A selection of Kings Lynn streets and roads: St Augustines Way, Bridge Road, Hemington Close, Chequers Lane, Persimmon, Gonville Close, Fen Drove, Somerville Road, Coaly Lane, Old Wicken, Beacon Hill Road, Elmhurst Drive, Gresham Close, St Lawrence Close, Valley Rise, Priory Road, Bishops Terrace, Lindens, Workhouse Lane, Cheney Crescent, Sir Lewis Street, Lower Farm, Sandringham Drive, Woodside, Lodge Road, Southgate Lane, Greens Lane, Jermyn Road, Gladstone Road, Coniston Close, Kilhams Way, St Catherines Cross, Setch Road, The Fairstead, Willow Drive, Polstede Place, Manor Close, Rookery Close, Jubilee Court, Grange Crescent, Chimney Street, Lansdowne Street, Langham Street, Fengate, Wards Chase, Newlands Avenue, Foxes Meadow, Crossways Cottages, Walkers Close, Popes Lane, Church Place.

Attractions, places of interest, things to do and places to visit in and around Kings Lynn: Ringstead Downs, Planet Zoom, Trinity Guildhall, King's Lynn Minster (St Margarets Church), Oxburgh Hall, Swaffham Museum, Thorney Heritage Museum, Walsingham Abbey Grounds and Museum, Old County Court House, Sandringham House, Boston Bowl, Jurassic Golf, St Nicholas Chapel, Fakenham Superbowl, Walpole Water Gardens, Strikes, Mr Gs Bowling Centre, St Georges Guildhall, Red Mount, St James Swimming Centre, East Winch Common, Green Quay, Iceni Village, Castle Acre Castle, Gressenhall Farm and Workhouse, High Tower Shooting School, BlackBeards Adventure Golf, Fuzzy Eds, Castle Acre Priory, Blackborough End Equestrian Centre, Octavia Hills Birthplace Museum.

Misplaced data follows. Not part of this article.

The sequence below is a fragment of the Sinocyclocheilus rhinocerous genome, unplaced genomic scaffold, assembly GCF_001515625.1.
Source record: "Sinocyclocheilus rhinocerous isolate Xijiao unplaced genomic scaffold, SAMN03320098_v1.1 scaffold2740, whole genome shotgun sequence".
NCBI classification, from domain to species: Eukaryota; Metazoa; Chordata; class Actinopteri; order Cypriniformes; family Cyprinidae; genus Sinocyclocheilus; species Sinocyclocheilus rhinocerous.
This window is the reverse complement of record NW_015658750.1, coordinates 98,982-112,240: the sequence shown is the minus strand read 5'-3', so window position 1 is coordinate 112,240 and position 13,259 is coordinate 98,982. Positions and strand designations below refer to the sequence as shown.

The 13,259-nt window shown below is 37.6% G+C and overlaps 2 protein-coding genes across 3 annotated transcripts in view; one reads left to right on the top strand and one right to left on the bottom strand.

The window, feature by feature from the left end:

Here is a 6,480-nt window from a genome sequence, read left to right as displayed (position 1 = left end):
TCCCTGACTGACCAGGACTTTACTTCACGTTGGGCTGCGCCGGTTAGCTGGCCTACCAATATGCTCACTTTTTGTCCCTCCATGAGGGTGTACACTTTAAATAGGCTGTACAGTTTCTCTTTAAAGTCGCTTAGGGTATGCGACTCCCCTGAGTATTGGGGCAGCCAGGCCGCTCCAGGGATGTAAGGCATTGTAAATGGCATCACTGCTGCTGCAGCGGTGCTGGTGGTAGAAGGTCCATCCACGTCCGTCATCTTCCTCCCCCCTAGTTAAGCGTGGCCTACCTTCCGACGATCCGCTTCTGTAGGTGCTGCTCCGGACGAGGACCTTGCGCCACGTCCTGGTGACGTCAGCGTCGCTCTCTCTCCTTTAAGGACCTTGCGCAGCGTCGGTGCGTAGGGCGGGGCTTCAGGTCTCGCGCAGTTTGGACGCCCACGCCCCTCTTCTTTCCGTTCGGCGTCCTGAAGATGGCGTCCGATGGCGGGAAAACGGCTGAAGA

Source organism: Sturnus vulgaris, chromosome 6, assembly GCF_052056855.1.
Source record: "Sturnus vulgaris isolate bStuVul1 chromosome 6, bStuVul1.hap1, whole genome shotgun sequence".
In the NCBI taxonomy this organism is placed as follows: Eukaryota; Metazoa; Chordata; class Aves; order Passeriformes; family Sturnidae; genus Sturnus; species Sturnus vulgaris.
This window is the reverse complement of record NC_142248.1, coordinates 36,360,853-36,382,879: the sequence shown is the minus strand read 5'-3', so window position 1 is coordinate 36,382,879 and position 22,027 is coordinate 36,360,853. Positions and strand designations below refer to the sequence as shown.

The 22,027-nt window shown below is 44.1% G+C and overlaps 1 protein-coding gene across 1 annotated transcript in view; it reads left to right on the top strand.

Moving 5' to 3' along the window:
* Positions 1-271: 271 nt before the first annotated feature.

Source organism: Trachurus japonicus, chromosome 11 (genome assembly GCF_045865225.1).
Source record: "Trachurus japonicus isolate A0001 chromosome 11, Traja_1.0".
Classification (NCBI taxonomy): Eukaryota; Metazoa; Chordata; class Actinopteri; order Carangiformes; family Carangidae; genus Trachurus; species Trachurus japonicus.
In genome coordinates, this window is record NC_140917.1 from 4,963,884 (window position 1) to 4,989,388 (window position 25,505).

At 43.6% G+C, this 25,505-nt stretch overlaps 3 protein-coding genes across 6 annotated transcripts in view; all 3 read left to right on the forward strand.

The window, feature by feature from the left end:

For your stay in Kings Lynn and Norfolk you might book bed and breakfast and hotels at bargain rates by utilizing the hotels search box offered at the right hand side of this web page.

You could potentially find a bit more concerning the town & area on this web site: Kings Lynn.

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Must Watch Video - Step Back in Time and See King's Lynn 1940's to 1970's

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Alternative Sorts of Resources and Businesses in King's Lynn and the East of England:

The above information and facts ought to be relevant for neighboring towns and parishes ie : South Wootton, West Bilney, Babingley, Gayton, Ashwicken, West Newton, Fair Green, Snettisham, Downham Market, Saddle Bow, Walpole Cross Keys, North Wootton, Bawsey, Hillington, Terrington St Clement, Sutton Bridge, Long Sutton, Lutton, Castle Rising, Leziate, East Winch, Tottenhill, Runcton Holme, Setchey, Watlington, Tower End, Ingoldisthorpe, Hunstanton, Tilney All Saints, Gaywood, Sandringham, North Runcton, Wiggenhall St Peter, West Lynn, Clenchwarden, Heacham, Tottenhill Row, West Winch, Middleton, Dersingham . LOCAL MAP - LATEST WEATHER

Provided that you valued this review and tourist information to the Norfolk coastal resort of Kings Lynn, you very well could find a handful of of our different village and town guides worth a visit, for example our website on Wymondham (Norfolk), or perhaps even our website on Maidenhead (Berkshire). If you would like to see any of these sites, click on the specific town name. We hope to see you back again in the near future. Various other towns and villages to visit in Norfolk include Wymondham, Swaffham and Heacham (East Anglia).